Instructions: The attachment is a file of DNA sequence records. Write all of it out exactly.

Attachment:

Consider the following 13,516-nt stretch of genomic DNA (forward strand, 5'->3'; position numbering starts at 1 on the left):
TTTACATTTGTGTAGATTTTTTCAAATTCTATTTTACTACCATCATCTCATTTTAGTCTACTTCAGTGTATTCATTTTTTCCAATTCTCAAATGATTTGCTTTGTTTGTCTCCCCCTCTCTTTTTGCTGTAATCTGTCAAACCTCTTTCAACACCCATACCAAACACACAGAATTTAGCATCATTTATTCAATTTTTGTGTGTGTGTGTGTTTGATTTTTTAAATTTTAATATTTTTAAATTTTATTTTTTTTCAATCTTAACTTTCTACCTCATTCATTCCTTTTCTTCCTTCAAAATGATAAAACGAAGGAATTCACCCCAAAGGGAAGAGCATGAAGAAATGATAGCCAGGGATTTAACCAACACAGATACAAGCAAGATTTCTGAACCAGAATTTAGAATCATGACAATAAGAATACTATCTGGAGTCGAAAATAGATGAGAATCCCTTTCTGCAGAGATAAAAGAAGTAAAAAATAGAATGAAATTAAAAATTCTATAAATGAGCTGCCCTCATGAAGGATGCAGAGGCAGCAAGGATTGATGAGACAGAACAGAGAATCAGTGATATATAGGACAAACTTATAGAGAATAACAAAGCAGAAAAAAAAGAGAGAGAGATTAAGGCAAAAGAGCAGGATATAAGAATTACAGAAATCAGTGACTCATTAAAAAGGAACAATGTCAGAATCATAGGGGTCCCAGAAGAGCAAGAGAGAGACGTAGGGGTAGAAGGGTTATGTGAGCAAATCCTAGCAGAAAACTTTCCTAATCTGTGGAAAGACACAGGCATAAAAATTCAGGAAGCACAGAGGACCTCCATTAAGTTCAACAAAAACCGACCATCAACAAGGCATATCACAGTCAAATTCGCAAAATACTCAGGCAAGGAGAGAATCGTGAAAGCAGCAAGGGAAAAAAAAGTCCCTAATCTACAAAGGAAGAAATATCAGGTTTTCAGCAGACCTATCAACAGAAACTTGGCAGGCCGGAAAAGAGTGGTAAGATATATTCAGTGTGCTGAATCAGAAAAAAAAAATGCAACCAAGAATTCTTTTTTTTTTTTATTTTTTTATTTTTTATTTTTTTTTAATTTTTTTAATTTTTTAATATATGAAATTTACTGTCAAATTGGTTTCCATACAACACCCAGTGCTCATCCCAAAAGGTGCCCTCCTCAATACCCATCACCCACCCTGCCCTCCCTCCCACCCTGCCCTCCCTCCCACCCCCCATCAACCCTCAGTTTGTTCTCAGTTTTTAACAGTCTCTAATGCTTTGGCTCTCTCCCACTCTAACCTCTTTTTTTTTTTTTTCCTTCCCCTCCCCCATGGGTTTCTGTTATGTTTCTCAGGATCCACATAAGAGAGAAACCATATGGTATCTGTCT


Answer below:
Consider the following 13,516-nt stretch of genomic DNA (forward strand, 5'->3'; position numbering starts at 1 on the left):
TTTACATTTGTGTAGATTTTTTCAAATTCTATTTTACTACCATCATCTCATTTTAGTCTACTTCAGTGTATTCATTTTTTCCAATTCTCAAATGATTTGCTTTGTTTGTCTCCCCCTCTCTTTTTGCTGTAATCTGTCAAACCTCTTTCAACACCCATACCAAACACACAGAATTTAGCATCATTTATTCAATTTTTGTGTGTGTGTGTGTTTGATTTTTTAAATTTTAATATTTTTAAATTTTATTTTTTTTCAATCTTAACTTTCTACCTCATTCATTCCTTTTCTTCCTTCAAAATGATAAAACGAAGGAATTCACCCCAAAGGGAAGAGCATGAAGAAATGATAGCCAGGGATTTAACCAACACAGATACAAGCAAGATTTCTGAACCAGAATTTAGAATCATGACAATAAGAATACTATCTGGAGTCGAAAATAGATGAGAATCCCTTTCTGCAGAGATAAAAGAAGTAAAAAATAGAATGAAATTAAAAATTCTATAAATGAGCTGCCCTCATGAAGGATGCAGAGGCAGCAAGGATTGATGAGACAGAACAGAGAATCAGTGATATATAGGACAAACTTATAGAGAATAACAAAGCAGAAAAAAAAGAGAGAGAGATTAAGGCAAAAGAGCAGGATATAAGAATTACAGAAATCAGTGACTCATTAAAAAGGAACAATGTCAGAATCATAGGGGTCCCAGAAGAGCAAGAGAGAGACGTAGGGGTAGAAGGGTTATGTGAGCAAATCCTAGCAGAAAACTTTCCTAATCTGTGGAAAGACACAGGCATAAAAATTCAGGAAGCACAGAGGACCTCCATTAAGTTCAACAAAAACCGACCATCAACAAGGCATATCACAGTCAAATTCGCAAAATACTCAGGCAAGGAGAGAATCGTGAAAGCAGCAAGGGAAAAAAAAGTCCCTAATCTACAAAGGAAGAAATATCAGGTTTTCAGCAGACCTATCAACAGAAACTTGGCAGGCCGGAAAAGAGTGGTAAGATATATTCAGTGTGCTGAATCAGAAAAAAAAAATGCAACCAAGAATTCTTTTTTTTTTTTATTTTTTTATTTTTTATTTTTTTTTAATTTTTTTAATTTTTTAATATATGAAATTTACTGTCAAATTGGTTTCCATACAACACCCAGTGCTCATCCCAAAAGGTGCCCTCCTCAATACCCATCACCCACCCTGCCCTCCCTCCCACCCTGCCCTCCCTCCCACCCCCCATCAACCCTCAGTTTGTTCTCAGTTTTTAACAGTCTCTAATGCTTTGGCTCTCTCCCACTCTAACCTCTTTTTTTTTTTTTTCCTTCCCCTCCCCCATGGGTTTCTGTTATGTTTCTCAGGATCCACATAAGAGAGAAACCATATGGTATCTGTCT